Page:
Club owner Roman Abramavich has never hesitated when it comes to getting rid of misfiring managers. Mourinho was shown the door in 2007 after a poor start to the season. The likes of Scolari, Ancelotti and Villas Boas were sacked in the subsequent years. The current situation with Mourinho evokes memories of the 2007-08 season. The only difference being that the club's performances have been worse this term, as compared to the start of that season.

However, parting ways with Mourinho could only harm the club in the long run. One needs to go back to the period of 2007-2013, the time frame between Mourinho's departure and return to the club. Chelsea won a league and a Champions League title, among others, but were chasing the two Manchester clubs for most of the period, in terms of performances in the league.

While Roberto di Matteo led the club to a famous European Cup triumph in 2012, Chelsea's performance was pitiful in the league for quite some time. In 2013, Mourinho returned and managed to reinstate Chelsea's status as one of the main title challengers in England. They were champions in his second season. Then earlier this summer, Chelsea made the same mistake that winners of the last six league titles have made: a failure to strengthen a league winning squad in the transfer market.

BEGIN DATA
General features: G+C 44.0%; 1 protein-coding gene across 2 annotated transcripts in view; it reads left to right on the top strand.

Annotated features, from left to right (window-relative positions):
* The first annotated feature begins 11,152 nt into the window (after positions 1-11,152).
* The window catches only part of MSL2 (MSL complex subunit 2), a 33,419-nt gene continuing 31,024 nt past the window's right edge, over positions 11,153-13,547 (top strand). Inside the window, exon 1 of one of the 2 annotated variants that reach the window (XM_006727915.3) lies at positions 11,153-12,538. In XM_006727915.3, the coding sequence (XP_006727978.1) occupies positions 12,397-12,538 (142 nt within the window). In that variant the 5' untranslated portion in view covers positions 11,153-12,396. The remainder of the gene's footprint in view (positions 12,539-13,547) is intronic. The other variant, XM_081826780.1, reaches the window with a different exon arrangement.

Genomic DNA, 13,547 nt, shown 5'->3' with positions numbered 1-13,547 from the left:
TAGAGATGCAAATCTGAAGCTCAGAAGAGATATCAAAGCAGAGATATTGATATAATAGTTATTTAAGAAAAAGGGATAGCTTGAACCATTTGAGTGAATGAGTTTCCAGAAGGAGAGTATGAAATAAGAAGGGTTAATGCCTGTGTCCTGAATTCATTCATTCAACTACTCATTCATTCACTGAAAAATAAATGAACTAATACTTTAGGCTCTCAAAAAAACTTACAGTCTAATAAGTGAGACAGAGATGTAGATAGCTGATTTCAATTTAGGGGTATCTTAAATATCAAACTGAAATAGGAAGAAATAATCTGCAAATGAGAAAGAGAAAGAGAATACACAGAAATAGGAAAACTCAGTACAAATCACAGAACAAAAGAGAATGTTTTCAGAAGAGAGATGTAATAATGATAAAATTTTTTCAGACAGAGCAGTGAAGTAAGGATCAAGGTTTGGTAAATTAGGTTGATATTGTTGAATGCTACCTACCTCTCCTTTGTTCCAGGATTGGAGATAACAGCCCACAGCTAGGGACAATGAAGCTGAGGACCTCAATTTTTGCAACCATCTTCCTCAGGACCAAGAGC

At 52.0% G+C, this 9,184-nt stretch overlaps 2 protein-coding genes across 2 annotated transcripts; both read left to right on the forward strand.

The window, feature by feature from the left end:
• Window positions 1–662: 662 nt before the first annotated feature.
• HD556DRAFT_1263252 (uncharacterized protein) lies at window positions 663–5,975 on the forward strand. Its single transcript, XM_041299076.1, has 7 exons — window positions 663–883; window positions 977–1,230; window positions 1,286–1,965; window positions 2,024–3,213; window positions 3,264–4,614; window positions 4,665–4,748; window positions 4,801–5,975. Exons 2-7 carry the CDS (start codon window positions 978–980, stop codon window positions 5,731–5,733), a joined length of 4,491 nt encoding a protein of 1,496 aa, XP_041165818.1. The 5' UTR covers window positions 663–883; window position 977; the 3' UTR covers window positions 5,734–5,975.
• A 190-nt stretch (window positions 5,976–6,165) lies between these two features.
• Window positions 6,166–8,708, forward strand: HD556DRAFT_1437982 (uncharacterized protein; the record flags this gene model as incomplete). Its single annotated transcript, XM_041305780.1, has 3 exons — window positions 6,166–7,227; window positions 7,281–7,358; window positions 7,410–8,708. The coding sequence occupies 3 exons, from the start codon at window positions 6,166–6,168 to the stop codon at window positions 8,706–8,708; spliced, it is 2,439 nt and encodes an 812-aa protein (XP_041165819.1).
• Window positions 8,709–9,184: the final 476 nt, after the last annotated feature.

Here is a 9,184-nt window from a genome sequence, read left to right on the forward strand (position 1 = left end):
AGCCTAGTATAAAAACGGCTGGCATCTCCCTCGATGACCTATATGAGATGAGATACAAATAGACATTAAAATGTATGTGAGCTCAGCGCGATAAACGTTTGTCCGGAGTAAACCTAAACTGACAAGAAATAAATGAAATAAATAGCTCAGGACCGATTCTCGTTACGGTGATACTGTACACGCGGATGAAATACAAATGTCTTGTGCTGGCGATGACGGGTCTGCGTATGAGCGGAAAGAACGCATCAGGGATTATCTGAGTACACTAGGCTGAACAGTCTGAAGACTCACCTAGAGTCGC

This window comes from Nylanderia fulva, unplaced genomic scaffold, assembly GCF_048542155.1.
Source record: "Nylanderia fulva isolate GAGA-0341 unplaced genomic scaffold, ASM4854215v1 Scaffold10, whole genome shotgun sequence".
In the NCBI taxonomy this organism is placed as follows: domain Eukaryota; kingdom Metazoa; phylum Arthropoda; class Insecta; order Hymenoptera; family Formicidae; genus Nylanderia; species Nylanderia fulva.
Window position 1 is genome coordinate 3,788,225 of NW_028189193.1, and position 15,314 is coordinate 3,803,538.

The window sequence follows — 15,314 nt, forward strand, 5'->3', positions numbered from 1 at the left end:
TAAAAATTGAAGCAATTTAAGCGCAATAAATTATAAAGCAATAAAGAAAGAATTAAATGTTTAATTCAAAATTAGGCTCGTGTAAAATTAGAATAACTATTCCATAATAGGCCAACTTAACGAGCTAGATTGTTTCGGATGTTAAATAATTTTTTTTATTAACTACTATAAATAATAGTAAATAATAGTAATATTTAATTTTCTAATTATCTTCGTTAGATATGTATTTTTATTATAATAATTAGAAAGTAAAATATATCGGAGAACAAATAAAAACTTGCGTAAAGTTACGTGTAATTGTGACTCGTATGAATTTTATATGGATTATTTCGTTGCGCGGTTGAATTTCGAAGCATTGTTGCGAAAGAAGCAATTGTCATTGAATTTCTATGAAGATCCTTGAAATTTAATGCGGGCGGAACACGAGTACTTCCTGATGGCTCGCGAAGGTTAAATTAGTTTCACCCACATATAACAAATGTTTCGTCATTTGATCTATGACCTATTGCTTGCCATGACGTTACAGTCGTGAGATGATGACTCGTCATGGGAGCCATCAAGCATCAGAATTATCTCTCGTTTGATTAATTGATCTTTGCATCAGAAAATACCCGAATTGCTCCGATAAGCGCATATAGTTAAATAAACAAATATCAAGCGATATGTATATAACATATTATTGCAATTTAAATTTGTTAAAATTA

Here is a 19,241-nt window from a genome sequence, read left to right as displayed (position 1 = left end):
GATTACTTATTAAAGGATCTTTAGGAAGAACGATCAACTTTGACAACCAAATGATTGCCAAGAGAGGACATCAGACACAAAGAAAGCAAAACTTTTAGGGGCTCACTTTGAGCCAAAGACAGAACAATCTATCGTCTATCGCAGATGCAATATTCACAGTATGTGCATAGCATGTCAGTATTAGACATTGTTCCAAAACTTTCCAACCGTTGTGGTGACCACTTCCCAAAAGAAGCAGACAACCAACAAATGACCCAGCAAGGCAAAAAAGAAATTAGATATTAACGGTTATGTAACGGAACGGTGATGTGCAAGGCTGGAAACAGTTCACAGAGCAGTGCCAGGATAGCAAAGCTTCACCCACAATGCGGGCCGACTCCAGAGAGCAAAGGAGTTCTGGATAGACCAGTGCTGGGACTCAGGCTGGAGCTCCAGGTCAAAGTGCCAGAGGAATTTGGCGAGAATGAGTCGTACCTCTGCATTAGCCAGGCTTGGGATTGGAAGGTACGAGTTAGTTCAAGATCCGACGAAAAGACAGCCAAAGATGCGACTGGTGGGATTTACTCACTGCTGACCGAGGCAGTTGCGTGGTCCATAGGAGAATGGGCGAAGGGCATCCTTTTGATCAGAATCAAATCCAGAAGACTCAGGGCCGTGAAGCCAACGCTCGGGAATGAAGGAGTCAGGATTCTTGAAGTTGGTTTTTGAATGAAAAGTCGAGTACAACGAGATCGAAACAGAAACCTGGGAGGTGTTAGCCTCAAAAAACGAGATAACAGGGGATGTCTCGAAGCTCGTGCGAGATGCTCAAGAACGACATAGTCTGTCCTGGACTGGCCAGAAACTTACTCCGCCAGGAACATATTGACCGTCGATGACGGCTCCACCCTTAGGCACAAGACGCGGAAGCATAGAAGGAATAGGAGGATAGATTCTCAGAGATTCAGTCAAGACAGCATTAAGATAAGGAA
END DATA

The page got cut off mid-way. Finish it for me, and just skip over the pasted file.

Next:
A disastrous pre-season campaign didn't help, and Chelsea were very clearly well off the pace, compared to other Premier League teams, when the season started. It will be ignorant to say that Mourinho hasn't had a hand in all of this. However, letting the Portuguese manager go will create the same long-term instability that his 2007 departure led to. Mourinho, at the very least, deserves a full season to clear up his mess at the club.